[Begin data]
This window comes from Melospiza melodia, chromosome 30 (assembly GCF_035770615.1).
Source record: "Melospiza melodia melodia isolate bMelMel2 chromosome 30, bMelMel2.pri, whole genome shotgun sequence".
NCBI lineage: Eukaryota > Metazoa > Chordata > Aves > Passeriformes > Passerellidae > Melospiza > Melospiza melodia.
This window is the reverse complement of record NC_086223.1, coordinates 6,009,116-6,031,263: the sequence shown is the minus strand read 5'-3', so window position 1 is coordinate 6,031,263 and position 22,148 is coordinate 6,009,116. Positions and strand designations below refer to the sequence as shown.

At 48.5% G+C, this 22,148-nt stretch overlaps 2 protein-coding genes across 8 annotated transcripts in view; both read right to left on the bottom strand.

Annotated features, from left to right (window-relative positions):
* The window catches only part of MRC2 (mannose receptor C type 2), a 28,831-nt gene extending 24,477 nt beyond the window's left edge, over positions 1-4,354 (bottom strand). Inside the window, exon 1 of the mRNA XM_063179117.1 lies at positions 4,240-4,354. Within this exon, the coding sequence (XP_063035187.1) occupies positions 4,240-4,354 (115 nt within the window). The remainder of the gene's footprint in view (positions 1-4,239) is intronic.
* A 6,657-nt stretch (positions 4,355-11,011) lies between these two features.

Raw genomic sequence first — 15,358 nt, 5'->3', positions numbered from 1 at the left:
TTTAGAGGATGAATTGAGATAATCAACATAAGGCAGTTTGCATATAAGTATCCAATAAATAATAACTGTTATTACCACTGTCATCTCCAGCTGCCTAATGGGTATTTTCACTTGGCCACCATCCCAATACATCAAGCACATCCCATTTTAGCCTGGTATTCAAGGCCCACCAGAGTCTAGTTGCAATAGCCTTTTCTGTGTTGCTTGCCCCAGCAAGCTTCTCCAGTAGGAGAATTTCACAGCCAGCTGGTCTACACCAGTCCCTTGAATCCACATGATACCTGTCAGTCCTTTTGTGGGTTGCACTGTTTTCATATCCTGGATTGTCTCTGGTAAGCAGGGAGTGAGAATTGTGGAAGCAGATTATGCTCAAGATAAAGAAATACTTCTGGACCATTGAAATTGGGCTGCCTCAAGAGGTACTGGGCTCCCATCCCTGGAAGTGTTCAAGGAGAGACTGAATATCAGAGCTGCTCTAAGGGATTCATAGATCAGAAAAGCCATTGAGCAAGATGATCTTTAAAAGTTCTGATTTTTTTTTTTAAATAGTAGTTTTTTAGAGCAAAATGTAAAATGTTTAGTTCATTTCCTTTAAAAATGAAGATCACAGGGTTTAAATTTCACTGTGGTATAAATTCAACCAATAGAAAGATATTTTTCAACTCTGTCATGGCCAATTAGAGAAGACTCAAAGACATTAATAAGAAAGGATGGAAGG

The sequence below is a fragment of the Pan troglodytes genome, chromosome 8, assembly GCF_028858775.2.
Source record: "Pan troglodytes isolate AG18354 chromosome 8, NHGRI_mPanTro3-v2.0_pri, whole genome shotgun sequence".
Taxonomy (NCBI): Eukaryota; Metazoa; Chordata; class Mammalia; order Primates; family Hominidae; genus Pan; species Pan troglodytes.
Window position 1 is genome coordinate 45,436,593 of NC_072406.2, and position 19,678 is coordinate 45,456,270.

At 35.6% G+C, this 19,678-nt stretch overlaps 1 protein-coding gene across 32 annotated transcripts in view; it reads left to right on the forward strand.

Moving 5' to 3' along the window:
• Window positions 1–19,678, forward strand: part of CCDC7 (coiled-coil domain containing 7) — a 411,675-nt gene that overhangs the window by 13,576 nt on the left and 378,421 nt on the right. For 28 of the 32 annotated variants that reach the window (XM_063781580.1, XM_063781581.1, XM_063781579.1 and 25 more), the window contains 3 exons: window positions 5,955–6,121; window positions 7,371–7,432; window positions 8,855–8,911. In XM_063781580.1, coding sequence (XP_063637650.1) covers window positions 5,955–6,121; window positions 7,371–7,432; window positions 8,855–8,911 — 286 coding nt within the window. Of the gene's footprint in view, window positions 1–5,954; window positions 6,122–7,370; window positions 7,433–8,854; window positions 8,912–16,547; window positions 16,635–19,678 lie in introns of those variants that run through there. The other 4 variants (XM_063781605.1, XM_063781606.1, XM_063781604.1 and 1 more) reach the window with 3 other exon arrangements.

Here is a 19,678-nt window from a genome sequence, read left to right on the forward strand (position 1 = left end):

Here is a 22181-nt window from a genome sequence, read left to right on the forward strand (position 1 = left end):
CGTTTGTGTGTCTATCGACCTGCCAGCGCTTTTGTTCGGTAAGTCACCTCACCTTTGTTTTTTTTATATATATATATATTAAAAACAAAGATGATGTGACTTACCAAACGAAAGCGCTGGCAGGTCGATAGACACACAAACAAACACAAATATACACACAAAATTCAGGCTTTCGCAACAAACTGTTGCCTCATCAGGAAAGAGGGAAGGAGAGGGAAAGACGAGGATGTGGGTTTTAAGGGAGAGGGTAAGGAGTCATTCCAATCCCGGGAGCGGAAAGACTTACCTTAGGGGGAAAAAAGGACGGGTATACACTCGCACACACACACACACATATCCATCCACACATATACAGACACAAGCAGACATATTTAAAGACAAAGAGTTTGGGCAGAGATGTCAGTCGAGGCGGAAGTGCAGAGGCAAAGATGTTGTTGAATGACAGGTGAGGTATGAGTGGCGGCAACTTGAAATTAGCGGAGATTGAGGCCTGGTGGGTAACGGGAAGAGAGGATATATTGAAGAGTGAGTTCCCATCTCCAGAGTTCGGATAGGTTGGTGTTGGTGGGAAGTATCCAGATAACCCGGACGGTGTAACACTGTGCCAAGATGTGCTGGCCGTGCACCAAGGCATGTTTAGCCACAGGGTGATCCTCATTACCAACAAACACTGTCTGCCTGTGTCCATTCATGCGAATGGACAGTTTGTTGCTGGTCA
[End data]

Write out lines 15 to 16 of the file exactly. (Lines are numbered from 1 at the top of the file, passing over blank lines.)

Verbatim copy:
At 35.6% G+C, this 19,678-nt stretch overlaps 1 protein-coding gene across 32 annotated transcripts in view; it reads left to right on the forward strand.

Moving 5' to 3' along the window: